What was I thinking? I suppose I was thinking that this music is fun to play even if you play it poorly. It varies from loud to soft and loud, and it slips into slow passages after some punky fast phrases. There are chords and runs and the satisfaction that comes from pounding on the keyboard now and then. It's got it all. Some of it is like stirring cream with a wooden spoon; some of it is like smashing something with a hammer; and some of it is like tucking in your arms and rolling down a grassy hill, screaming until you reach the bottom.

When I first learned this thing in high school, my poor old teacher had a sort of rickety grand piano, and when I used the sustaining pedal too ferociously, the thing fell off. I sat there on the bench apologizing with my teacher stretched out on the floor trying to put his piano back together, grumbling at my ineptitude and winded from the physical exertion. It's an image I'll never forget, it was so scarring.

If that teacher were still alive, this rendition of Mozart's Fantasia would kill him. It kills ME. Let's see what it does to you—and I'm sorry: NOTE: an error has occurred, and this recording is temporarily missing.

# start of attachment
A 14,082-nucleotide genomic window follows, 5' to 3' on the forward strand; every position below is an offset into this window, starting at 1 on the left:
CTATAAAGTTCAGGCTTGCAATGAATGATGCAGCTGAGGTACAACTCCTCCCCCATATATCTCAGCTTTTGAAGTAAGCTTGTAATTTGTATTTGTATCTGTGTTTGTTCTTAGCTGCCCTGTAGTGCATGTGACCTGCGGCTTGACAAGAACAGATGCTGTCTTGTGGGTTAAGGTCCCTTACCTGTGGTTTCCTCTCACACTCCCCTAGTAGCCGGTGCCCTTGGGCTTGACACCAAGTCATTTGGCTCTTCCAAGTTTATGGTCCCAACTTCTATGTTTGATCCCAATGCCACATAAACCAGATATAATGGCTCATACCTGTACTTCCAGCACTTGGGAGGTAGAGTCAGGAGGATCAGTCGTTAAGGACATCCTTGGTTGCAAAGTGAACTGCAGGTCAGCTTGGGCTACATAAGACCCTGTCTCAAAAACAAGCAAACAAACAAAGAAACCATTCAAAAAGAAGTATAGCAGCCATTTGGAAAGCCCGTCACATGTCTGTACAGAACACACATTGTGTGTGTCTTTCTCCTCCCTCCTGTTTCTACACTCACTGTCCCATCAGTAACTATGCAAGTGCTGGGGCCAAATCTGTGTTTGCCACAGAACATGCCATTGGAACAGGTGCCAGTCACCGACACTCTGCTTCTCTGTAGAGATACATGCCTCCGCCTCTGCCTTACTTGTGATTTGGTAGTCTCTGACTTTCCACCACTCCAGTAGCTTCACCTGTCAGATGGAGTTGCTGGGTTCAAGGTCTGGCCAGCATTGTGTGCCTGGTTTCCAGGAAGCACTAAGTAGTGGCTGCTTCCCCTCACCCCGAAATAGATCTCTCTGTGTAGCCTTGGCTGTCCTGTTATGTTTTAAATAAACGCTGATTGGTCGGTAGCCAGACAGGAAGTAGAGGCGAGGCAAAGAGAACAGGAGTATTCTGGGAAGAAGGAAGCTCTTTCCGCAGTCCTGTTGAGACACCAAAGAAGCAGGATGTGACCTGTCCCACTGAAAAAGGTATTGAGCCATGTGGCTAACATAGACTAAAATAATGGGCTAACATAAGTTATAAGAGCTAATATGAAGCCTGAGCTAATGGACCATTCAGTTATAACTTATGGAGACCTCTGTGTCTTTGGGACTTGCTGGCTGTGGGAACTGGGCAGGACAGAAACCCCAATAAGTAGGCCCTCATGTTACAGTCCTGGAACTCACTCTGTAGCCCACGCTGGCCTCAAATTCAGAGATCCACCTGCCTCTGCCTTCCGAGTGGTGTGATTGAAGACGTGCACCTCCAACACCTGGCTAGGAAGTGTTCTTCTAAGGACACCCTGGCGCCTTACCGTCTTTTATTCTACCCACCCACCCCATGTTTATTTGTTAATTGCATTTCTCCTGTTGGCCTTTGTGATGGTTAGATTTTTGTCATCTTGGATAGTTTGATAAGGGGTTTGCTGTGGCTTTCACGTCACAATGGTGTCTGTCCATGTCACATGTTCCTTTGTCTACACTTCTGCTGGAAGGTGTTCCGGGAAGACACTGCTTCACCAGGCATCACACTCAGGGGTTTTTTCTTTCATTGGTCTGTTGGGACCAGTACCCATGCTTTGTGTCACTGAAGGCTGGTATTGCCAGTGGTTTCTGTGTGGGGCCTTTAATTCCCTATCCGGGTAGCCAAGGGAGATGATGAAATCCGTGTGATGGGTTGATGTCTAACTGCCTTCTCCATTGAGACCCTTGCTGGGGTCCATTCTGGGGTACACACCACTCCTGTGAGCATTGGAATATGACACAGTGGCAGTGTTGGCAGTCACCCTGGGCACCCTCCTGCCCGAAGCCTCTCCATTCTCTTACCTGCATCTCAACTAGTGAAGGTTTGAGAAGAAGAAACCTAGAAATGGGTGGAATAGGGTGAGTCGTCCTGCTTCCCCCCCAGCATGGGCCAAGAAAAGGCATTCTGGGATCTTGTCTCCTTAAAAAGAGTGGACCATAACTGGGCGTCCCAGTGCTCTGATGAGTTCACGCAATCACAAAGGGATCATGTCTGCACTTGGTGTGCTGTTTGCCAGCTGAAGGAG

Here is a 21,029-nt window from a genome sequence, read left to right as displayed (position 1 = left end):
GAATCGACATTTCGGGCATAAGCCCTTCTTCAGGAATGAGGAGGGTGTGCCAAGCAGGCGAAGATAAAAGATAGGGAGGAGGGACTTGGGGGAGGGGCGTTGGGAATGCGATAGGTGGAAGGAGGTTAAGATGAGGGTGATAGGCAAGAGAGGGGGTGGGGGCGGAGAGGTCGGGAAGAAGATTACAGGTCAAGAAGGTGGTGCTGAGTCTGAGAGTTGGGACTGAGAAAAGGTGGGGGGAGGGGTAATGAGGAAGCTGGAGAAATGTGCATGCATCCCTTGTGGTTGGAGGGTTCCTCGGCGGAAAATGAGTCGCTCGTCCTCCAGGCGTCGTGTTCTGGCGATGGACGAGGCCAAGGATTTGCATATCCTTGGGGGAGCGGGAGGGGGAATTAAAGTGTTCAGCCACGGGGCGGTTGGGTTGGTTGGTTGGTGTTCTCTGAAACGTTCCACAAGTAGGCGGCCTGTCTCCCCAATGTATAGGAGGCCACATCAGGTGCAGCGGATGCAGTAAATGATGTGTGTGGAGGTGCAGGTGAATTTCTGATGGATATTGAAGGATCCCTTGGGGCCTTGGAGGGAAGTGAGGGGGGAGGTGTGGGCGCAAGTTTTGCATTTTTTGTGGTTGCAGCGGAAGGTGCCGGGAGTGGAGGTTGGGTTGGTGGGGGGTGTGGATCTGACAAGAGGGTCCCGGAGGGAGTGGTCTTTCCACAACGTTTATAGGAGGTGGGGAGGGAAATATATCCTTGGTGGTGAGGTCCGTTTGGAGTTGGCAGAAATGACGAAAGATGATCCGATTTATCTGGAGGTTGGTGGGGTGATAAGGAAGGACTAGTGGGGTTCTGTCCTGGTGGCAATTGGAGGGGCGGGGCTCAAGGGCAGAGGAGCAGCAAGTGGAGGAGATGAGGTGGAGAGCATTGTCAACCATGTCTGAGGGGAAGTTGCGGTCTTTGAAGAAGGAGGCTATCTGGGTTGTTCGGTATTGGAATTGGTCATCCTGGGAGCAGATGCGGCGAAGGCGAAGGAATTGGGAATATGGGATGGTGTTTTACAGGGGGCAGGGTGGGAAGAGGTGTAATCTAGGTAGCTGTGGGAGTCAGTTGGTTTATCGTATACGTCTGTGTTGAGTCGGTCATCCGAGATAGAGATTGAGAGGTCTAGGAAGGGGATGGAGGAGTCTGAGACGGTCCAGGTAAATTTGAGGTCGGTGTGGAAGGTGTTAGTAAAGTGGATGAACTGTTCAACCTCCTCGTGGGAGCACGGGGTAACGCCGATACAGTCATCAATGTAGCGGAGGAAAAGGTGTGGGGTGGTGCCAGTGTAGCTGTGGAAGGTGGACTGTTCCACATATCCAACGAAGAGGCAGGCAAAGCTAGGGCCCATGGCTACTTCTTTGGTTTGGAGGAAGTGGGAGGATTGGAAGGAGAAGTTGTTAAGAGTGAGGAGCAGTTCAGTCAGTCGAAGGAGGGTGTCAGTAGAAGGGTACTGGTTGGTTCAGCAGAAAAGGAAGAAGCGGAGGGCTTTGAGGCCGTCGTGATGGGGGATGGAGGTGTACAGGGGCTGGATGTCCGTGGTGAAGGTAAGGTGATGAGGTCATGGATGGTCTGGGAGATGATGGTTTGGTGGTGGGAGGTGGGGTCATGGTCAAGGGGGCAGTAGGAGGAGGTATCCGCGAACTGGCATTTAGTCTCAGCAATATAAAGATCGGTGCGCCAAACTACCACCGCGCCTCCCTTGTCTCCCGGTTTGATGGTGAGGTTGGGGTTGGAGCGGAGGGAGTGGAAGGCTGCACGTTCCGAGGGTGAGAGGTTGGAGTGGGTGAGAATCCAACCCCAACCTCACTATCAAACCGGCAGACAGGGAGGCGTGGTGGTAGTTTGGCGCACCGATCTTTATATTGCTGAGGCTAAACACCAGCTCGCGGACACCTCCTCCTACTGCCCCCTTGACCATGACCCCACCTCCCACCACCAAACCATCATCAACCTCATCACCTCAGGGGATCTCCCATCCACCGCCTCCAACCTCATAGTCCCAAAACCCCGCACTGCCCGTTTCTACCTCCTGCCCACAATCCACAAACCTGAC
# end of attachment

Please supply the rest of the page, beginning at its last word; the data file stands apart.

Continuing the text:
Sally Garden

A sorrowful tune I liked to hum to myself when I was a melancholy teenager, moping around my meager album collection that I stacked up on the hi-fi, was Sally Garden. I haven't thought of this Irish tune in years, but when I was looking for the lyrics of The Ash Grove for last week's sound track, I stumbled on this treasure. I remember feeling a bit cloddish because little feet seemed to be something a lovely woman should have, and my gun boats were contradictory. I wouldn't cross the Sally Garden—I would plod across it, and I would leave tracks in my muddy wake.

And just in case you'd like to be sorrowful for a few minutes, here are the lyrics:

It was down by the Sally Gardens, my love and I did meet.
She crossed the Sally Gardens with little snow-white feet.
She bid me take love easy, as the leaves grow on the tree,
But I was young and foolish, and with her did not agree.

In a field down by the river, my love and I did stand
And on my leaning shoulder, she laid her snow-white hand.
She bid me take life easy , as the grass grows on the weirs
But I was young and foolish, and now am full of tears.

Down by the Sally Gardens, my love and I did meet.
She crossed the Sally Gardens with little snow-white feet.
She bid me take love easy, as the leaves grow on the tree,
But I was young and foolish, and with her did not agree.